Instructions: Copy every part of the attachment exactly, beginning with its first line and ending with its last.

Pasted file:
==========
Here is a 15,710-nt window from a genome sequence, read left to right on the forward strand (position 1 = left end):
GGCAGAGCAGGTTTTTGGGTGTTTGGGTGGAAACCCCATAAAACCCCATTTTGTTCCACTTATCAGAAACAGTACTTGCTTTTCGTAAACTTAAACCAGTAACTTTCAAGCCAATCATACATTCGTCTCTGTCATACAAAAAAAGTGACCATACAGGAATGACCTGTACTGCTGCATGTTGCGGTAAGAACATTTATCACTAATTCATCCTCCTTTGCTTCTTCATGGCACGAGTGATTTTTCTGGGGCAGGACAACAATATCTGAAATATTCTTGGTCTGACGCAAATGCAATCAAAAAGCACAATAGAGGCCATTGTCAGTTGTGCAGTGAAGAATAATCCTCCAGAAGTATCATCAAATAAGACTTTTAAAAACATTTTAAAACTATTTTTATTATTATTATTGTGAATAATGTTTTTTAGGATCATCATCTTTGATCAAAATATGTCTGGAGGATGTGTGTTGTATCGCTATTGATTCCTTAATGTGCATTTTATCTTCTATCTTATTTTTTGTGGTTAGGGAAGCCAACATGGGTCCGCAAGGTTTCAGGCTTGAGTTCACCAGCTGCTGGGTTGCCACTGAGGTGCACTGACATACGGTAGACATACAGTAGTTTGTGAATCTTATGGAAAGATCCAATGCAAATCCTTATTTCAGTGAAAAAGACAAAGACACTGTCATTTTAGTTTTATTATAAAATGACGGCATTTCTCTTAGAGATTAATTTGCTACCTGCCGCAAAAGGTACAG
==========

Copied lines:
Here is a 15,710-nt window from a genome sequence, read left to right on the forward strand (position 1 = left end):
GGCAGAGCAGGTTTTTGGGTGTTTGGGTGGAAACCCCATAAAACCCCATTTTGTTCCACTTATCAGAAACAGTACTTGCTTTTCGTAAACTTAAACCAGTAACTTTCAAGCCAATCATACATTCGTCTCTGTCATACAAAAAAAGTGACCATACAGGAATGACCTGTACTGCTGCATGTTGCGGTAAGAACATTTATCACTAATTCATCCTCCTTTGCTTCTTCATGGCACGAGTGATTTTTCTGGGGCAGGACAACAATATCTGAAATATTCTTGGTCTGACGCAAATGCAATCAAAAAGCACAATAGAGGCCATTGTCAGTTGTGCAGTGAAGAATAATCCTCCAGAAGTATCATCAAATAAGACTTTTAAAAACATTTTAAAACTATTTTTATTATTATTATTGTGAATAATGTTTTTTAGGATCATCATCTTTGATCAAAATATGTCTGGAGGATGTGTGTTGTATCGCTATTGATTCCTTAATGTGCATTTTATCTTCTATCTTATTTTTTGTGGTTAGGGAAGCCAACATGGGTCCGCAAGGTTTCAGGCTTGAGTTCACCAGCTGCTGGGTTGCCACTGAGGTGCACTGACATACGGTAGACATACAGTAGTTTGTGAATCTTATGGAAAGATCCAATGCAAATCCTTATTTCAGTGAAAAAGACAAAGACACTGTCATTTTAGTTTTATTATAAAATGACGGCATTTCTCTTAGAGATTAATTTGCTACCTGCCGCAAAAGGTACAG